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What is it?

Poor personal intimate hygiene is one of the primary causes of vaginal infection. Know more about the different forms of vaginal infection, their symptoms and treatment.

Uncover the often unspoken truth about vaginal infection.


When it comes to topics about sex or sexual diseases, women often hold back from an open discussion. Most women feel very awkward discussing such issues, even with close family and friends. Without honest exchanges among people on sexual matters, including that on vaginal diseases, more and more women will suffer silently.

Most women, and even young teenage girls, will suffer an infection in their genital region at least once in their lifetime. But research reveals that many women do not fully understand these conditions and they often go untreated.

As a confident and aware woman, you shouldn't be afraid to ask questions about your intimate health. Be aware and be safe from vaginal infections while you can.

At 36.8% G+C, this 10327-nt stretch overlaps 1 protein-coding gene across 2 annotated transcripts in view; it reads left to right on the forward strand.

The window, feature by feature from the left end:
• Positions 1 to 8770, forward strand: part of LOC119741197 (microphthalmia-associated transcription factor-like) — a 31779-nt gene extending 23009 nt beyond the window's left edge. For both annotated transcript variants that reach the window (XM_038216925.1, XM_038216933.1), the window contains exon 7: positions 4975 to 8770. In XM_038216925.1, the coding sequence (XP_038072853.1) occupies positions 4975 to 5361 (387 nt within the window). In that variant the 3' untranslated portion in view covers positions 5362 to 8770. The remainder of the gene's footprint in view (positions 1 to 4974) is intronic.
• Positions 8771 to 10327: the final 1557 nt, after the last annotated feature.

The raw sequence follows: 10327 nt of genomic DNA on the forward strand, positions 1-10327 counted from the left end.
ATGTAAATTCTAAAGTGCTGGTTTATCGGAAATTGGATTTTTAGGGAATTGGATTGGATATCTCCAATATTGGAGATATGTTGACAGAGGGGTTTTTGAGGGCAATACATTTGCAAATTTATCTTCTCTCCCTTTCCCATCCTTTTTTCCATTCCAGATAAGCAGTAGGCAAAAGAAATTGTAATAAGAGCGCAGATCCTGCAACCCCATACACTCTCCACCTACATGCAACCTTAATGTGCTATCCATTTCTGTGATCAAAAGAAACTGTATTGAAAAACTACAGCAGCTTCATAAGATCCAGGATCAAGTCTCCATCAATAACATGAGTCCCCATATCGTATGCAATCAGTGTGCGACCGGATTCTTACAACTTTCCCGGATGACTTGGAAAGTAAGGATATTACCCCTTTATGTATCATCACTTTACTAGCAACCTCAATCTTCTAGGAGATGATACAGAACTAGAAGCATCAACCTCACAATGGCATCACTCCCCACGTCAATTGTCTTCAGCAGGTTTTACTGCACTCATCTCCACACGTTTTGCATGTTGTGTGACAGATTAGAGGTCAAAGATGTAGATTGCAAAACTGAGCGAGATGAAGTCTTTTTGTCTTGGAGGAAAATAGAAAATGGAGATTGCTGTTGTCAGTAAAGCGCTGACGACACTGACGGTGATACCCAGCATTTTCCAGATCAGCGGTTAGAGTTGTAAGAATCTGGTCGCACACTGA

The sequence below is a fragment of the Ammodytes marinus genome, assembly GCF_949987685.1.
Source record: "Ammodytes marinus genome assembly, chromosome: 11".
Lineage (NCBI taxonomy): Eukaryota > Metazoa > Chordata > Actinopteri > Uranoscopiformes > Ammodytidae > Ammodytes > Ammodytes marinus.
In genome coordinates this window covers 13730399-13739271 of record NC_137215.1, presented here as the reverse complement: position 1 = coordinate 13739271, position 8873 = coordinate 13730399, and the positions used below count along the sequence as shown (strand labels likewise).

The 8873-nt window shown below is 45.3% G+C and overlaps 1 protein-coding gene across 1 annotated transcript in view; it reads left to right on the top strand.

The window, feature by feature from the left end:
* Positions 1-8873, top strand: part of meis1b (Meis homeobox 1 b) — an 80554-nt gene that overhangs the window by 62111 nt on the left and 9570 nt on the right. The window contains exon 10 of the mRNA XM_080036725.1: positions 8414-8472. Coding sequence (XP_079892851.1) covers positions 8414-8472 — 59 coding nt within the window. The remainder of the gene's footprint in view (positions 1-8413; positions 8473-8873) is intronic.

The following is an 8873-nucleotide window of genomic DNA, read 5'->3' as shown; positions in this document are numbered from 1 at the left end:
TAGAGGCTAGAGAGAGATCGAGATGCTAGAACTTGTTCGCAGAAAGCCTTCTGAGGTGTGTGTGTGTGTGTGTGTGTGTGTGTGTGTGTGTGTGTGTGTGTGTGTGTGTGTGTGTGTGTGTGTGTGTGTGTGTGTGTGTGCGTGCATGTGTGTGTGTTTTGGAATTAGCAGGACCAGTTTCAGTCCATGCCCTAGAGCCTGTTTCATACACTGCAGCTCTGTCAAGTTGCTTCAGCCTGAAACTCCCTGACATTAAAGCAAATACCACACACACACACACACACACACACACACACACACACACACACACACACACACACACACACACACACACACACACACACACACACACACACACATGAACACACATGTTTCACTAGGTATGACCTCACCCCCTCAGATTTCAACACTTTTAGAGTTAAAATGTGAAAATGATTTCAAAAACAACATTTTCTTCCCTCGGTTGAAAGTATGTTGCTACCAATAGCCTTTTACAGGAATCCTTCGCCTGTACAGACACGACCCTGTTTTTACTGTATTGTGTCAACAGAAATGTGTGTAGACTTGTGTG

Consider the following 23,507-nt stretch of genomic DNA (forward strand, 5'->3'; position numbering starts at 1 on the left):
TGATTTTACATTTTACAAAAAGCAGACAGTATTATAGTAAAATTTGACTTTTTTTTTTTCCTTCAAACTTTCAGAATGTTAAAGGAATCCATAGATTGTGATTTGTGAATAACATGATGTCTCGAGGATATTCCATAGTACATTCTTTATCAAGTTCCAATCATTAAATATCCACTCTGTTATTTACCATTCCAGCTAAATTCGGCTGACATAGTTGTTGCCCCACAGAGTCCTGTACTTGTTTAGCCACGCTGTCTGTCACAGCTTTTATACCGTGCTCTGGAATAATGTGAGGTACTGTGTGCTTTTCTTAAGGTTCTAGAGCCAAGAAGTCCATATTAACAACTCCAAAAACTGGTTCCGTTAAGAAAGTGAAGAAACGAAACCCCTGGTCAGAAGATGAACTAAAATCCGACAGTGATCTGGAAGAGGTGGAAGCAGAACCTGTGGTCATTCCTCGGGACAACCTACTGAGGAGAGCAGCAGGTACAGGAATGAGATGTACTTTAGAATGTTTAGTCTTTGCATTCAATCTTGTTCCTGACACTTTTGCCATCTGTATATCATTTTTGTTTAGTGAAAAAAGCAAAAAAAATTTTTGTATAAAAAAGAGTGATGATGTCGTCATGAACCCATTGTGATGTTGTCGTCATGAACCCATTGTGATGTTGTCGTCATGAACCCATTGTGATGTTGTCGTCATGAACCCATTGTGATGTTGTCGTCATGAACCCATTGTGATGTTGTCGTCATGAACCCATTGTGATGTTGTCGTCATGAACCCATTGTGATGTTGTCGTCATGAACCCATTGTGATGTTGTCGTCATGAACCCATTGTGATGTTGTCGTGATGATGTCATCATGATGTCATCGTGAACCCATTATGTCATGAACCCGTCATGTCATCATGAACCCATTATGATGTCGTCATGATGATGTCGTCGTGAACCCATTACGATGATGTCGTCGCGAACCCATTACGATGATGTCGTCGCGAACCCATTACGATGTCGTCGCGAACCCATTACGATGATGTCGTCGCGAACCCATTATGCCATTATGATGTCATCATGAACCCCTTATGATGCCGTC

Vaginal infection is scientifically termed as Vaginitis, an inflammation of the vagina characterized by swelling, redness, heat, pain, and an abnormal vaginal discharge. Causes of such infection are certain bacteria, fungi and protozoans which deposit huge amounts of waste materials that irritate the vagina and the vulva or intimate area (area around vagina).

There are many types of vaginal infections, each causing different kinds of contaminated vaginal discharges and other symptoms, such as swelling, bad-odor, and itching.

Vaginitis or vaginal infection occurs when the normal acid-alkaline balance of the vagina is upset resulting in the excessive reproduction of harmful infection-causing bacteria.




References:

  1. Boskey ER et al. Origins of vaginal acidity: high D/L lactate ratio is consistent with bacteria being the primary source. Human Reproduction 2001; 16(9):1809-1813.
  2. Kaufmann HR, Faro S. Benign Diseases of the vulva and the vagina 4th ed, Mosby 1994, 361.
  3. Schmid-Wendtner M.H. et al. The pH of the skin surface and its impact on the barrier function. Skin Pharmacol Physiol 2006;19:296-302.
  4. CDC Sexually Transmitted Diseases Treatment Guidelines 2006.



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